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Ambassadors of change: how our students are driving innovation and diversity


As we mark our annual Teaching Week – celebrating our students’ contribution to life here at The Institute of Cancer Research – our Registrar Dr Barbara Pittam describes how our students play a central role in both our world-leading cancer research and creating a diverse, inclusive culture.

Posted on 13 July, 2021 by Dr Barbara Pittam

Headshot of Barbara Pittam, white female, in front of the ICR logo

Rising to the challenge

The pandemic has been one of the greatest challenges the ICR has faced. We’re immensely proud of the resilience and sense of community our students have shown over the past year, and our consultation with them to design and agree the necessary adaptations has been invaluable.

Our students are not only a vital part of making changes right now, but are also the key to building a kinder and more open culture. Many of our students will go onto be leaders in their fields and so will be in the positions to really make a difference. We believe there will be no better group of people to determine the future of cancer research.

Our commitment to equality, diversity and inclusion

We had already committed to an ‘open, equal and collaborative culture’ as part of our 2015 research strategy, recognising that equality, diversity and inclusion, amongst our staff and our students, isintegral to the success of our research.

In 2020, we launched a major new project, Race equality: Beyond the statements, which aims to deliver on our Chief Executive Professor Paul Workman’s commitment for the ICR to lead on addressing systemic racial inequalities in higher education, creating a culture where all can thrive.

Its goals include increasing representation of those traditionally underrepresented in senior roles, opening up conversations about race, and encouraging more Black British students to enter science. Immediate actions around the latter include encouraging a diversity of applicants to our PhD programme and working towards a fairer and more equitable recruitment process.

We are also in the process of launching resources on allyship, addressing micro aggressions and talking about race, and the leadership teams at the ICR have actively engaged in workshops with a focus on building and leading in a positive research culture.

Of course, these initiatives can only work if those who work and study with us feel that sense of belonging. We embrace participation in diversity activities and in our three equality networks (the REACH (Race Ethnicity and Cultural Heritage) Forum, the LGBT+ Network and the network for staff and students with disabilities and health conditions) which run in collaboration with our hospital partner, The Royal Marsden. All networks include student committee representatives, providing a link between the networks and the student community.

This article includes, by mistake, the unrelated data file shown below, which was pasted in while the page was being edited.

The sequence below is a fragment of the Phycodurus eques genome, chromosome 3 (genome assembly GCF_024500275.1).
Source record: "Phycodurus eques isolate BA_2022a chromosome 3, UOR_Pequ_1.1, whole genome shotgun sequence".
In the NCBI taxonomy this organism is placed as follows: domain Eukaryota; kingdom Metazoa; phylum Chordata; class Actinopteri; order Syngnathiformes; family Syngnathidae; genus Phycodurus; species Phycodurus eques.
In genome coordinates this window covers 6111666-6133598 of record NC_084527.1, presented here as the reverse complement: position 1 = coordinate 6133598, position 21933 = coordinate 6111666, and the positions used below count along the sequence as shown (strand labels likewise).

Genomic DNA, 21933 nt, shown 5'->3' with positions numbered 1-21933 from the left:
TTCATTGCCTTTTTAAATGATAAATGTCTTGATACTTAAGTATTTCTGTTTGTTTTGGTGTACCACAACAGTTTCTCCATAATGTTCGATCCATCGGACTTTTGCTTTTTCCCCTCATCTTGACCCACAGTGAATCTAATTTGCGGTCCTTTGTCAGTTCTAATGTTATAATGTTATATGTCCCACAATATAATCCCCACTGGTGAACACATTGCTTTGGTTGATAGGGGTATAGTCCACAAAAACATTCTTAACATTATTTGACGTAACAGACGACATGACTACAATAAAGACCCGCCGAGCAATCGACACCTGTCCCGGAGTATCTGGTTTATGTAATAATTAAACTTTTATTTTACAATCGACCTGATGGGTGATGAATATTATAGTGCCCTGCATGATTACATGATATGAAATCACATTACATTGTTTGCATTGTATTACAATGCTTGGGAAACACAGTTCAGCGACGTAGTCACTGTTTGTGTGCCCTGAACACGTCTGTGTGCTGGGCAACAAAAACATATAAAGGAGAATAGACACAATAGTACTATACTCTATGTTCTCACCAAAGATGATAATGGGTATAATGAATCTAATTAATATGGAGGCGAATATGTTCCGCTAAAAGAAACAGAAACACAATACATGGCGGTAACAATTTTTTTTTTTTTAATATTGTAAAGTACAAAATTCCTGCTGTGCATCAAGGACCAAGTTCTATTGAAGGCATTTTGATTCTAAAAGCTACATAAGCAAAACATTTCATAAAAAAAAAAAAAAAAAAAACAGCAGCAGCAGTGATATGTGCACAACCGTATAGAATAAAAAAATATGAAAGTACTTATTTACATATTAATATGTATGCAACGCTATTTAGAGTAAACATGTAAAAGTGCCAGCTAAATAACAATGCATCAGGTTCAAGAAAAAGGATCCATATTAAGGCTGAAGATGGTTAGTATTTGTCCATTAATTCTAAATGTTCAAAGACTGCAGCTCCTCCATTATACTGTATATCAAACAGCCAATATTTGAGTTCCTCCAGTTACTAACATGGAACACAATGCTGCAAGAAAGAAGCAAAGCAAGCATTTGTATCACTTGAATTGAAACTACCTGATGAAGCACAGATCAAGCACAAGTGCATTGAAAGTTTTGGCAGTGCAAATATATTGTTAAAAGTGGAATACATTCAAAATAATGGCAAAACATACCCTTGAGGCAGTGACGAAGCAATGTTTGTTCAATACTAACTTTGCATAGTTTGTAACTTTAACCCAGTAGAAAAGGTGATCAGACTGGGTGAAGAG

Multidisciplinary team science

Cancer is a complex problem – and we know that the most challenging research problems are only going to be solved by a diverse community of scientists, working well together in multidisciplinary teams. At the ICR, our students are central in these teams, driving innovation in our science.

Collaborative student projects are common at the ICR, for example, with cross-disciplinary supervisory teams. This is of benefit to students as they have access to relevant expertise outside their primary research team, and promotes interactions between students and a range of jICR researchers.

As part of the teaching and learning experience at the ICR, we also ensure there are opportunities for students to network and spread the knowledge and culture of their different subject backgrounds. Students are embedded in the rich and thriving intellectual environment, including through participating in regular internal and external seminars.

The ICR has regular Friday afternoon internal seminars at which all PhD students present their data and towards the end of their studies, they all present their data at the ICR Annual Conference, an integral part of our academic calendar. This is a great experience for students but also helps to foster new collaborations and bring together researchers from all disciplines at the ICR to focus on shared research questions.

These sorts of interactions help to build a strong network of peer support, which we know is vital to build resilience amongst our student community. But there are also a myriad of student-led initiatives. We have also worked hard to build an engaged alumni network, so that our students continue to feel connected to the ICR after they leave. They can then seek support from each other as they move forward in their careers, as well as being role models and mentors for our current students.

When surveyed on their experiences, students cite our supportive and collaborative culture as one of the most positive aspects of their degree programme. This is more important than ever. As well as immense challenges, the pandemic has given us the opportunity to find new ways of working, opening new doors and bringing us together.


Teaching Week students careers Equality and Diversity Teaching Week 2021 Student life Community Diversity
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